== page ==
Book Review: The Enchanted April by Elizabeth Von Arnim

enchantedaprilA discrete advertisement in The Times, addressed to “those who appreciate wisteria and sunshine,” is the prelude to a revelatory month for four very different women. High above a bay on the Italian Riviera stands the medieval castle San Salvatore. Beckoned to this haven are Mrs. Wilkins, Mrs. Arbuthnot, Mrs. Fisher, and Lady Caroline Dester, each quietly craving a respite. Lulled by the gentle spirit of the Mediterranean, they gradually shed their public skins, discovering a harmony each of them has longed for but none has ever known. First published in 1922, this captivating novel is imbued with the descriptive power and lighthearted irreverence for which Elizabeth von Arnim is renowned

Published in 1922, this book starts with Mrs Wilkins seeing an advert for a castle to rent in Italy posted on the front of the times. Married to a solicitor, with a small nestegg of £90 and looking at the rain outside she wonders if she could ever spend money in this way
After reading the advert in her local club, she spots Mrs Arbuthnot, who goes to the same church as Wilkins but the two women have never talked.

Both women are married and both have different reasons to disappear from their husbands – Wilkins because she fears she has become a non-entity and that her husband doesnt even notice she exists. Mrs Arbuthnot because she realises that she and her husband have grown apart – him to concentrate on writing his books, her to work on the things that fill her time as he keeps himself away from the marital home – including working in the church and following doctrine replacing what she feels she has lost with her husband, thereby pushing her husband away even further.

They agree to take the castle, and search for two other women to share the expenses with.

Lady Caroline, young, beautiful, wanting to be left alone but realises that ultimately whilst very busy her life is essentially empty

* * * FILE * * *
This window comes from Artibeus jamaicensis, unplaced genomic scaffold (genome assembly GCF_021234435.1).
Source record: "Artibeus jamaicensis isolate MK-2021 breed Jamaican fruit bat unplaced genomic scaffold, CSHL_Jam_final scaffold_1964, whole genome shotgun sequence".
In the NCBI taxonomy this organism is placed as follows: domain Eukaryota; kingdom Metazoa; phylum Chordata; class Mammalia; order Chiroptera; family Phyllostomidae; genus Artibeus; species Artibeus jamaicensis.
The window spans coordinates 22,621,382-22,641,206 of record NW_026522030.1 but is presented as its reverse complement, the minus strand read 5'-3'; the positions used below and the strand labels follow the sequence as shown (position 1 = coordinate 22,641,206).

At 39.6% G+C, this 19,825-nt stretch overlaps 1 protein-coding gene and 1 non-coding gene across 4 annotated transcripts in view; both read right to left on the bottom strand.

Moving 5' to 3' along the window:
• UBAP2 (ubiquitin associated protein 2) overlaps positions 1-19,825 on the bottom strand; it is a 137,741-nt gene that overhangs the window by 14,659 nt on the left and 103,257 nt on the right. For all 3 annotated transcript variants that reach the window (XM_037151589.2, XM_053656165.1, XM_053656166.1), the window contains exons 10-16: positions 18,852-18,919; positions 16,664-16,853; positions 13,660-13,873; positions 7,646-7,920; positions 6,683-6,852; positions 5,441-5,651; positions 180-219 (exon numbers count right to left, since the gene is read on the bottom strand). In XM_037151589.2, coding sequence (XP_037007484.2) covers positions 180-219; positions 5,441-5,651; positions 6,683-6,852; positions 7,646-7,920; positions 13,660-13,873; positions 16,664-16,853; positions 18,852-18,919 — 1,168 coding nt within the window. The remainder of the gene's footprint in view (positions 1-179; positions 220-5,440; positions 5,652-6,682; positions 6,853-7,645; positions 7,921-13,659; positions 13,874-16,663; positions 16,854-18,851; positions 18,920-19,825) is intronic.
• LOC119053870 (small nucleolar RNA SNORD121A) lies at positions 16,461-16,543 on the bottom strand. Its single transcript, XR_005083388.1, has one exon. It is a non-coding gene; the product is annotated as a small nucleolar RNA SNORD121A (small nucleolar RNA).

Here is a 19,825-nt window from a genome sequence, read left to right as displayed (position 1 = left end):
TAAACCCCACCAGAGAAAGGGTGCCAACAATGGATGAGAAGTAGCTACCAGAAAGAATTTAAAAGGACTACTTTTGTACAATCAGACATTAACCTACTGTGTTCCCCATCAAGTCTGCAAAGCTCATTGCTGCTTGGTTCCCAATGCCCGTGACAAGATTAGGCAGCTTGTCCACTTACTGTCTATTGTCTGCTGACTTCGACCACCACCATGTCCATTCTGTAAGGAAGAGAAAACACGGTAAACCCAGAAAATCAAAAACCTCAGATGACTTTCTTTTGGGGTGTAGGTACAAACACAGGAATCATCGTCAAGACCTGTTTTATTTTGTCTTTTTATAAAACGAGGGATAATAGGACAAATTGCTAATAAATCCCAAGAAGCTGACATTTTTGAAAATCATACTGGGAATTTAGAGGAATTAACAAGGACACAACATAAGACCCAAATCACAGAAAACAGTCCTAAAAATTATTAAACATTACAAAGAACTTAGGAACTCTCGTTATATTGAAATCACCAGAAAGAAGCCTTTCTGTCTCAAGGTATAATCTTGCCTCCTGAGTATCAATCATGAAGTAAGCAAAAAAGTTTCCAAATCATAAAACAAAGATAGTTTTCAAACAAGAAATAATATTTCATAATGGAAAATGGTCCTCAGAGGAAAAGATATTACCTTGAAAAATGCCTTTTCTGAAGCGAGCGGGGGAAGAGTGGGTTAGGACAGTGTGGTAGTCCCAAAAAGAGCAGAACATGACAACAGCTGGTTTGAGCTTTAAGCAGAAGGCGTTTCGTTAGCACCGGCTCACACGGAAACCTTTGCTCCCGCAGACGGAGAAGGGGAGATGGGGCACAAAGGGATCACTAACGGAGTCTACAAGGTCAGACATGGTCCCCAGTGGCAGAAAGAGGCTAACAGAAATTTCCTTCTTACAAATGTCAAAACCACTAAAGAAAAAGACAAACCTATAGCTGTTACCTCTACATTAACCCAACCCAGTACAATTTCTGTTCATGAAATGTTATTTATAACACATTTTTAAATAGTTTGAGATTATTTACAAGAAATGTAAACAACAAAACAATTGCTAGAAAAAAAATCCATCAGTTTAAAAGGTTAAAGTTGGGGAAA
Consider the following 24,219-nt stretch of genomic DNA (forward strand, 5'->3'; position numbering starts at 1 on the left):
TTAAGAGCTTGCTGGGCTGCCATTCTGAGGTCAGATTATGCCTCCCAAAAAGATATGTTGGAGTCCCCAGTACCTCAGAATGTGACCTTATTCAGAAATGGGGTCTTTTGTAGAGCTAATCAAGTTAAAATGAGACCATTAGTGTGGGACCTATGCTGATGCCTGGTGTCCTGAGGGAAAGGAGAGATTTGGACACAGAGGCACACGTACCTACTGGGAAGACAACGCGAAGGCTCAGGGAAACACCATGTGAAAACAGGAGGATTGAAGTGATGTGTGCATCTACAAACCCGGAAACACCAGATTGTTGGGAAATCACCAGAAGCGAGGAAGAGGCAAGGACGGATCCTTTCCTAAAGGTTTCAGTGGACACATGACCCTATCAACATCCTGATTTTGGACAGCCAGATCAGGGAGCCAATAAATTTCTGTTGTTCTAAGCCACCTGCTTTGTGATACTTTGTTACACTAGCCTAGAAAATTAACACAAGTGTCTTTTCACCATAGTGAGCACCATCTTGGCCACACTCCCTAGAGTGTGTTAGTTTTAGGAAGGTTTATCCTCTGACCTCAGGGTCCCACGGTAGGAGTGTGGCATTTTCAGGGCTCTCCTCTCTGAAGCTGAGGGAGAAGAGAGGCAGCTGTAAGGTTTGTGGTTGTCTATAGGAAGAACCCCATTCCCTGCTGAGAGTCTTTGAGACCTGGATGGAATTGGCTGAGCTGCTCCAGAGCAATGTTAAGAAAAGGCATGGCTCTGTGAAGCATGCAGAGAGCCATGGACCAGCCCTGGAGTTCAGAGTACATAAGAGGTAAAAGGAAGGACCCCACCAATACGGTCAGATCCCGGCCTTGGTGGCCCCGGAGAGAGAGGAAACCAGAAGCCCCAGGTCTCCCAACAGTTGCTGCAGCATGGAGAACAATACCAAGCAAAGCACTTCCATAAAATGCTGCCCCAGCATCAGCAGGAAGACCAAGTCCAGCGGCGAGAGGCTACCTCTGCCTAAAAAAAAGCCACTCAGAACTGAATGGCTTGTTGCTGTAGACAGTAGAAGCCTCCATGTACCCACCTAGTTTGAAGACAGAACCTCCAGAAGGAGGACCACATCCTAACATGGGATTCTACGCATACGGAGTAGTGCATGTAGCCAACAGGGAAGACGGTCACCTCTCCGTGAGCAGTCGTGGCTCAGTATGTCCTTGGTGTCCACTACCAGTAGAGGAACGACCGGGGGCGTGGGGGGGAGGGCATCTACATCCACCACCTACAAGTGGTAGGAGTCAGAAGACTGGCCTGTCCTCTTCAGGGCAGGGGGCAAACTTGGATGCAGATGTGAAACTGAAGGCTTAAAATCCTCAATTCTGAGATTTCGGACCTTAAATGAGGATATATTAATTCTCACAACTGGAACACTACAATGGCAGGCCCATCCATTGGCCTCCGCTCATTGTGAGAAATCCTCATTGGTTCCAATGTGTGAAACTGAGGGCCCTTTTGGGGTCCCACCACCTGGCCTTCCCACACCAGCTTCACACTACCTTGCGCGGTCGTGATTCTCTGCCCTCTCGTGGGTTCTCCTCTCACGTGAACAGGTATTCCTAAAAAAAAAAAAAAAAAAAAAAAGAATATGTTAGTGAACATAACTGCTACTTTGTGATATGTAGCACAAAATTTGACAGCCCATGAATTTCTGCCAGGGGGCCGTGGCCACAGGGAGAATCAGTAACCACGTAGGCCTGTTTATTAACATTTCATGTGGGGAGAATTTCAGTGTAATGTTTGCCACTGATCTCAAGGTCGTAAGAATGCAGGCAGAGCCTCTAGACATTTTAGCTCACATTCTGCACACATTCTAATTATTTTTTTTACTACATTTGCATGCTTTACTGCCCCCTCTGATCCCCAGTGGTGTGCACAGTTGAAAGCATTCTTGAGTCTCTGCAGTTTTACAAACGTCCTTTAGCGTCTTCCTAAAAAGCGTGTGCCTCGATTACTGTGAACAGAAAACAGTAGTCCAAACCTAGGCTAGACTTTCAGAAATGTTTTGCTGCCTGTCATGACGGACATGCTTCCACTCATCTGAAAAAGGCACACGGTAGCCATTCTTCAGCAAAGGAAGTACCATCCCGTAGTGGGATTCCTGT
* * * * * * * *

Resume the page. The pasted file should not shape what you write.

If no one an San Salviatore had ever heard of her, if for a whole month she could shed herself, get right away from everything connected with herself, be allowed to forget the clinging and the clogging and al the noise, why, perhaps, she might make something of herself after all. She might think; really clear up her mind; really come to some conclusion

Mrs Fisher, the oldest, stuck in the past where the people of the day can never match the famous people who she knew when a child as they were always more intelligent, interesting, better mannered or more dominant. In turn she has turned into a bitter old woman who thinks everyone goes against her on purpose

The four women arrive at the castle at the beginning of April and the place, surrounded by all the lovely flowers and flora, soon begin to shed their previous selves, some quicker than others. Very quickly Mrs Wilkins (Lottie) decides to invite her husband along. He does turn up, and is stunned at the change he has found in his wife. Because of his job as a solicitor, who needs more women clients, he is solicitous towards all the other women in the house too.

Mrs Arbuthnot (Rose) is more reticent to invite her husband, but finally she does. However, he arrives at the castle, not looking for his wife, but looking for Lady Caroline, with whom he has become infatuated with whilst in London.  However, in seeing his wife changed so much for the better, he realises his mistake and returns to the marital house.

Mr Arbuthnot realises: Why had she not been attractive sooner? Why the sudden flowering?

He little realises the competition he had from Mr Briggs, the owner of the castle, who has been briefly infatuated with Rose and come to pay a visit.  Unfortunately, Rose is almost immediately eclipsed with the arrival of Caroline into the room, which distracts Briggs.  Briggs in the mean time has melted the icy heart of Mrs Fisher, who realises she was stuck in the past with the dead and needed live young people around her to bring her out of herself.

So ultimately, everyone gets to be where they should be, helped by good weather, good food, a little absence from each other and the benefit of a little solitude.  Everyone is so middle classed British, stuck in that weird bit between the wars where people are still feeling the impact of the Great War, but haven’t really lost the Victorian Class system yet.

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